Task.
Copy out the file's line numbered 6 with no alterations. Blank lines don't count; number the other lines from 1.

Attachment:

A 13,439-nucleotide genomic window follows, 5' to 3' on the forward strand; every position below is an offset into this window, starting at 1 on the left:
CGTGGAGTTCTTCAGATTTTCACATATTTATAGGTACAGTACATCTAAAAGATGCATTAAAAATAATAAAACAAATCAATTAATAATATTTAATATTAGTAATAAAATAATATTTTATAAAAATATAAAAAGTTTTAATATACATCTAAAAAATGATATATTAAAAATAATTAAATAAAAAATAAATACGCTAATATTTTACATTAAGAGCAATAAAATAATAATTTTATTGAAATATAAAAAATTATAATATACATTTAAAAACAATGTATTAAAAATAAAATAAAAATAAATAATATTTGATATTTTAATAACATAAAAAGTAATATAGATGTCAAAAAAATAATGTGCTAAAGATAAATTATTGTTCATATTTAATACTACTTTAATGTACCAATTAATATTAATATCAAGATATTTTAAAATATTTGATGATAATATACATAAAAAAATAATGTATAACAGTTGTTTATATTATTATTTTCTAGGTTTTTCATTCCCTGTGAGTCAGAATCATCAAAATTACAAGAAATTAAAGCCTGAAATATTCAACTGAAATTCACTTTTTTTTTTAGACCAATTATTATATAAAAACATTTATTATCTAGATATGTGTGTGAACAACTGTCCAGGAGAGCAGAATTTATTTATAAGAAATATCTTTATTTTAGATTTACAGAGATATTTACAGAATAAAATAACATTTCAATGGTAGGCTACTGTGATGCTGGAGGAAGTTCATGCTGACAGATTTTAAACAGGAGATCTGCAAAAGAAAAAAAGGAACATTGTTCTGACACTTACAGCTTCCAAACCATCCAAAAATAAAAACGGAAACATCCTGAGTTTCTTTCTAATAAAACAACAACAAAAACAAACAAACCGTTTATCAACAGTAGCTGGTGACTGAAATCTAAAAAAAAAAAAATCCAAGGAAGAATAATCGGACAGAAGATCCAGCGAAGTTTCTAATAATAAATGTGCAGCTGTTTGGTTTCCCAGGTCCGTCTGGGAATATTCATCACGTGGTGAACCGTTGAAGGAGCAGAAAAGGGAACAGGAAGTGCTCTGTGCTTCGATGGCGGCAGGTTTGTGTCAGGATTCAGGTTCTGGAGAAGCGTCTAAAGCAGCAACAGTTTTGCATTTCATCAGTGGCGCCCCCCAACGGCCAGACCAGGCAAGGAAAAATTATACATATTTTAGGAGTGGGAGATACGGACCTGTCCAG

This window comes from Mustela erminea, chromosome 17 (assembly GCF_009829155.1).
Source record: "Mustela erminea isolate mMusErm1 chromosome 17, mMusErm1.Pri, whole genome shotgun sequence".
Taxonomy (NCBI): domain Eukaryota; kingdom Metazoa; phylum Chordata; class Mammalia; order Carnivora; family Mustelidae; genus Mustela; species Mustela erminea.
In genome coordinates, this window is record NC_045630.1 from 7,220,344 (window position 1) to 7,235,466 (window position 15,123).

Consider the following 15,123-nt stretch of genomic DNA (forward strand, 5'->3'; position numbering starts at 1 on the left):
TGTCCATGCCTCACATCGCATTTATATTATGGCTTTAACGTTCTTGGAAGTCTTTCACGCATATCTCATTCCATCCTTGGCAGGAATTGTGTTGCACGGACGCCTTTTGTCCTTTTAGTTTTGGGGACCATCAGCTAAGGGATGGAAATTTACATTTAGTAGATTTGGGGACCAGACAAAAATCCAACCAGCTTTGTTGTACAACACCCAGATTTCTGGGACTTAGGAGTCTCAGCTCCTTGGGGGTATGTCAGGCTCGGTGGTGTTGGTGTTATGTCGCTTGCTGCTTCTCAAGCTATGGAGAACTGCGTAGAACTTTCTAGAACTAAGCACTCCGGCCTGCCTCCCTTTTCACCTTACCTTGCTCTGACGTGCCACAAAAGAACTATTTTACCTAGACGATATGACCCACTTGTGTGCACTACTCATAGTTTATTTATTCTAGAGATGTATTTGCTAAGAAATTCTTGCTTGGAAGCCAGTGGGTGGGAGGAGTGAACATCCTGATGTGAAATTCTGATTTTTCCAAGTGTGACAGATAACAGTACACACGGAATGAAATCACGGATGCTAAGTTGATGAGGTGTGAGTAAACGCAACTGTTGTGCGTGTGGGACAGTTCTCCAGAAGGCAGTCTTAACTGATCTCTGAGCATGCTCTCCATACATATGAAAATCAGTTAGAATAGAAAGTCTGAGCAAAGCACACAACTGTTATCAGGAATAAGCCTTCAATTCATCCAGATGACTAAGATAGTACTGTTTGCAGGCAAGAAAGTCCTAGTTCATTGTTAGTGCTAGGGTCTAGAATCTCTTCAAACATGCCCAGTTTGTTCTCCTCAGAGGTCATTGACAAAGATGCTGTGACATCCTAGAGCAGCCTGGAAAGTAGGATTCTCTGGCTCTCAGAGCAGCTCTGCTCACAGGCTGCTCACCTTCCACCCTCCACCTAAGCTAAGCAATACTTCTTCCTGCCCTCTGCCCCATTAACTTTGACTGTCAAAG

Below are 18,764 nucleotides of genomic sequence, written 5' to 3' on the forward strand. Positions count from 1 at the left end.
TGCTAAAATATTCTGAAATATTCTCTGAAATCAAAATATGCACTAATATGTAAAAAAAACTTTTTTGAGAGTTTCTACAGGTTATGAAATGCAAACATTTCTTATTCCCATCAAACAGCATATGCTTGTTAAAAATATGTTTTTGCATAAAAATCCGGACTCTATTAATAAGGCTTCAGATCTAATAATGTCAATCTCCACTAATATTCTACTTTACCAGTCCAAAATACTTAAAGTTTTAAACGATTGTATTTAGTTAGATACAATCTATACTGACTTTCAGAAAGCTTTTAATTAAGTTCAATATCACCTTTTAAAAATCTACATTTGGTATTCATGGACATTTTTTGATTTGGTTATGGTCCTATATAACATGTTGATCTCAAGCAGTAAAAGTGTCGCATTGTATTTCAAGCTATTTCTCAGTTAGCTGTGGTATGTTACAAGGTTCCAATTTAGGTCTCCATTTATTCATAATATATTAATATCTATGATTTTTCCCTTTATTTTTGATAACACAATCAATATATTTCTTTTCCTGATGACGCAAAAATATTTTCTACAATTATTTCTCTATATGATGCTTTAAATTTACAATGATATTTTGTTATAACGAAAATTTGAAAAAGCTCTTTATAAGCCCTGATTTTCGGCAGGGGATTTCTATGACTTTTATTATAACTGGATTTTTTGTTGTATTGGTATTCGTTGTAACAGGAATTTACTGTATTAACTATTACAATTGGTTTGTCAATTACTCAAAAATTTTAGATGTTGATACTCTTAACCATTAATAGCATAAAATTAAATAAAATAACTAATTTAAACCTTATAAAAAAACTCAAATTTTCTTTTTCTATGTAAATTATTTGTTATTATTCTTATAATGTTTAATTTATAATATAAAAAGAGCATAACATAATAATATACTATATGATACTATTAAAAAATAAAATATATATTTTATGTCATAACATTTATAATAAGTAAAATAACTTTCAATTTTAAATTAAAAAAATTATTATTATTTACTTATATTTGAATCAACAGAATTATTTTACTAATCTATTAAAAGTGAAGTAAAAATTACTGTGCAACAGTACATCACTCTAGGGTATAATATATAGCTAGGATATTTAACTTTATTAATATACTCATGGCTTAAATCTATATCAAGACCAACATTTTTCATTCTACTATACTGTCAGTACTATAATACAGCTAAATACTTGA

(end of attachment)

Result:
In genome coordinates, this window is record NC_045630.1 from 7,220,344 (window position 1) to 7,235,466 (window position 15,123).